International benchmark Brent crude futures jumped above $70 for the first time in more than a year on Monday, before giving back those gains to trade in the red.
The surge in prices came after Saudi Arabia said its oil facilities were targeted by missiles and drones on Sunday. A Houthi military spokesman claimed responsibility for the attacks.
Brent traded as high at $71.38 per barrel, the highest level since Jan. 2020, while U.S. crude futures rose to $67.98 per barrel, a level not seen since Oct. 2018. However, at 12:30 p.m. on Wall Street both contracts were in the red.
Brent shed 97 cents, or 1.37%, to trade at $68.41 per barrel, while WTI was 93 cents, or 1.41%, lower at $65.16 per barrel.
Saudi Arabia’s ministry of energy said a petroleum tank farm at one of the world’s largest oil shipping ports was attacked by a drone and a ballistic missile targeted Saudi Aramco facilities, according to state news agency SPA.
Such acts of sabotage do not only target the Kingdom of Saudi Arabia, but also the security and stability of energy supplies to the world, and therefore, the global economy.
A spokesman said neither attack caused any injury or loss of life or property, but shrapnel from the intercepted missile fell near residential areas in the city of Dhahran, SPA reported.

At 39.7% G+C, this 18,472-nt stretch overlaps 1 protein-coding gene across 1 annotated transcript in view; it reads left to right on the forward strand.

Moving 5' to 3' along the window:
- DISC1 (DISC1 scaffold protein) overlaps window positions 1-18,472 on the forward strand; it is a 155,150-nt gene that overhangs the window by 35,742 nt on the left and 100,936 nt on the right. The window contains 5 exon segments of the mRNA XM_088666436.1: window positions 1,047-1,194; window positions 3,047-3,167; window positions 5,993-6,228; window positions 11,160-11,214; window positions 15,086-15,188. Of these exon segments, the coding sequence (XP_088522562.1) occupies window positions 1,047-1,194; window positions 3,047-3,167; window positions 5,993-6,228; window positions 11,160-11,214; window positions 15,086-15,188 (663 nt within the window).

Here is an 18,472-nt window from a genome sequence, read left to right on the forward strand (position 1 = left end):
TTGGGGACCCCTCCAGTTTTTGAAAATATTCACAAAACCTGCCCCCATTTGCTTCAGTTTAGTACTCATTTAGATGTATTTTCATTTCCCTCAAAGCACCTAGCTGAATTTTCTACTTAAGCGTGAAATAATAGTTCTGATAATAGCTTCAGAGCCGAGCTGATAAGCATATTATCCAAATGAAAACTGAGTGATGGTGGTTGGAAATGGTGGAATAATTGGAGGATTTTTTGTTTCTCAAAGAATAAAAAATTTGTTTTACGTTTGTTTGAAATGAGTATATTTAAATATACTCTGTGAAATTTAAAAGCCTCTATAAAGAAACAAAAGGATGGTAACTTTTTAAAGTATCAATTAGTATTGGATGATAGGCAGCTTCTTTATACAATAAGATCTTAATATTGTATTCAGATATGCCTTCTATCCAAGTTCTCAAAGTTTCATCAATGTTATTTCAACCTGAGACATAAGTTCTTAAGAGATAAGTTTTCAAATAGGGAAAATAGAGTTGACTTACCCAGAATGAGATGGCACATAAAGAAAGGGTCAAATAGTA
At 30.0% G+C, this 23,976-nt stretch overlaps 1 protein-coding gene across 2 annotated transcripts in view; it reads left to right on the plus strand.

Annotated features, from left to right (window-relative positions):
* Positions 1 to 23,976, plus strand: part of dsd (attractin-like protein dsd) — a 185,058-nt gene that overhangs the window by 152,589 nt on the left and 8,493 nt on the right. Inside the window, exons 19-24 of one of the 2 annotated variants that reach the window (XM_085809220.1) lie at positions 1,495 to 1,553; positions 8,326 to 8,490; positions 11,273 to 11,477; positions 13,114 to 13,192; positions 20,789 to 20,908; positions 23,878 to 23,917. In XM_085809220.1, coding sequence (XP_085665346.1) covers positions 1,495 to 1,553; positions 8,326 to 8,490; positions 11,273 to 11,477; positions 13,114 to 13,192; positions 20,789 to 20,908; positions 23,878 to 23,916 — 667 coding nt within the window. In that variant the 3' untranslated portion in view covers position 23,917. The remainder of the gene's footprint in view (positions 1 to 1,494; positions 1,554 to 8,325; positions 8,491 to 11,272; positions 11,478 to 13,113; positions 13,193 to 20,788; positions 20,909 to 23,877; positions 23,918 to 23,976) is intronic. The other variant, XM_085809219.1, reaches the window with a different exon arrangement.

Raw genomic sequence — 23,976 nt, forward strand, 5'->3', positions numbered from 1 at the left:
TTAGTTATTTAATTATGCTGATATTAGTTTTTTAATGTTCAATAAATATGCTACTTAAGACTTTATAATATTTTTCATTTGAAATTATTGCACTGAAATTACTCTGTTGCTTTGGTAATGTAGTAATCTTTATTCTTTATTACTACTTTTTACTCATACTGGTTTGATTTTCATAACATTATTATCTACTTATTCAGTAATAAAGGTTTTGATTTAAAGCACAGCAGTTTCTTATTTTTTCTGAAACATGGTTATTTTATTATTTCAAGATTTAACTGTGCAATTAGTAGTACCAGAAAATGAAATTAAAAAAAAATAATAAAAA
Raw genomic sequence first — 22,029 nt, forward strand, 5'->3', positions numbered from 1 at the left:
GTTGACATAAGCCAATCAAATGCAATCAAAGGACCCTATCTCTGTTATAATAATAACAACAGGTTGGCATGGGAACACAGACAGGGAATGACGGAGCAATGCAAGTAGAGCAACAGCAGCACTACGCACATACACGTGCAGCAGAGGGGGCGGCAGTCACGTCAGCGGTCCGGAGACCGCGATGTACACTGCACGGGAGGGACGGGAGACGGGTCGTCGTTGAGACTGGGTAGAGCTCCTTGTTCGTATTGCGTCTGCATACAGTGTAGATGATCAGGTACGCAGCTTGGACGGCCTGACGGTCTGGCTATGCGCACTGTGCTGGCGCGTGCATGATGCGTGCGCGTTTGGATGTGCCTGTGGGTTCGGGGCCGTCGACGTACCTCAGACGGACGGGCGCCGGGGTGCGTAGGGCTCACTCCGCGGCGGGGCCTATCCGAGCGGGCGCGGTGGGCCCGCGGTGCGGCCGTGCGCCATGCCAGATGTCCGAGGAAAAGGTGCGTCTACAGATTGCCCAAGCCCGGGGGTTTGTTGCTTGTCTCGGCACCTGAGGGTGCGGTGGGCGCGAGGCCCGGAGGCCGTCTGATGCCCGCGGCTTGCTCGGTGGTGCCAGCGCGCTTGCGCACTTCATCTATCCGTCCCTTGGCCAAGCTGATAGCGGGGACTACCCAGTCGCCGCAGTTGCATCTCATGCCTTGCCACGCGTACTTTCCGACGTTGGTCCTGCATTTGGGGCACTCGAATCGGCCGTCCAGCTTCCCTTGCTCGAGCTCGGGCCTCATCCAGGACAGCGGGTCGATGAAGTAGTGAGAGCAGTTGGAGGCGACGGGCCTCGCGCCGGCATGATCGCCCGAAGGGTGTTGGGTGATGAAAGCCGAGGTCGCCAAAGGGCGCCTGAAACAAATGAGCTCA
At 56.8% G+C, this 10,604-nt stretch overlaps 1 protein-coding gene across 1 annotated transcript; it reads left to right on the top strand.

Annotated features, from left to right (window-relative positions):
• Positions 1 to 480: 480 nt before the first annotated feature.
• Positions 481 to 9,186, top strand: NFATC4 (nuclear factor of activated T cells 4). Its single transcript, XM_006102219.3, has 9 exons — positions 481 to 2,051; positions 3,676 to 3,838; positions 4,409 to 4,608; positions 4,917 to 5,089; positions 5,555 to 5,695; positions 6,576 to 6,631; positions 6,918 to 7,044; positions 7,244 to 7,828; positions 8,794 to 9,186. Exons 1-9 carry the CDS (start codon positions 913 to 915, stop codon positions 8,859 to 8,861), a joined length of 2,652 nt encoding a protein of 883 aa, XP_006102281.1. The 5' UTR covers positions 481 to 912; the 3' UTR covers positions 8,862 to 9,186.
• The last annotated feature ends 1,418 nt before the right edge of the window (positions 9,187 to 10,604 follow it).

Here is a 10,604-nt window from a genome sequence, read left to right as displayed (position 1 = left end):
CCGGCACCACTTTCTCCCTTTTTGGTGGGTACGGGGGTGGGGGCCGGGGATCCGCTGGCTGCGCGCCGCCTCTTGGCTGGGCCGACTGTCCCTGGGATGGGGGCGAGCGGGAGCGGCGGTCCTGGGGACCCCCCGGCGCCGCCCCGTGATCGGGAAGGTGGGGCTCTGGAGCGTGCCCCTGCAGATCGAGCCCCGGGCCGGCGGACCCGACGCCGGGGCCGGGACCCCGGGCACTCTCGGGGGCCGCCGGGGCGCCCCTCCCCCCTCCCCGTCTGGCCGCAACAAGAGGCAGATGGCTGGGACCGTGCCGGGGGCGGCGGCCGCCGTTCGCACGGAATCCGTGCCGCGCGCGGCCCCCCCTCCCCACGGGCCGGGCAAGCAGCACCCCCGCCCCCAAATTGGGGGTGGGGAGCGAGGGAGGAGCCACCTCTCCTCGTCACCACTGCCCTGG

“Such acts of sabotage do not only target the Kingdom of Saudi Arabia, but also the security and stability of energy supplies to the world, and therefore, the global economy,” the ministry said via state media. “They affect the security of petroleum exports, freedom of world trade, and maritime traffic.”
Yahya Sare’e, a spokesman for Yemen’s Houthis, said it carried out a “broad joint offensive operation” involving 14 drones and eight ballistic missiles.
He said on Twitter that other military sites were also targeted with four drones and seven ballistic missiles, adding that “the hit was precise.”
“We promise the #Saudi regime painful operations as long as it continues its aggression and blockade on our country,” he said in another post.
A Saudi-led coalition intervened in Yemen’s civil war in 2015 and has continued to fight against the Houthis in what is seen as a proxy war with Iran.
The Houthis have reportedly stepped up attacks on Saudi Arabia in recent weeks.
The Biden administration last month said it would remove the Iran-backed Houthi rebels in Yemen from the Foreign Terrorist Organization and Specially Designated Global Terrorist lists, according to NBC News.
John Driscoll, director at JTD Energy Services, told CNBC that the primary effect of the attacks is psychological.
“They serve as a reminder that the Mideast is vulnerable and rife with tensions and rivalries that could overheat at any time,” he said in an email.
However, he said the run up in prices could be short lived, noting that the Saudis said there was no significant damage to infrastructure.
Driscoll also said the timing is “noteworthy,” given that the U.S. took military action against Iran and Iraq targets last week.
“One senses [that] lines are being drawn in the sand,” he said.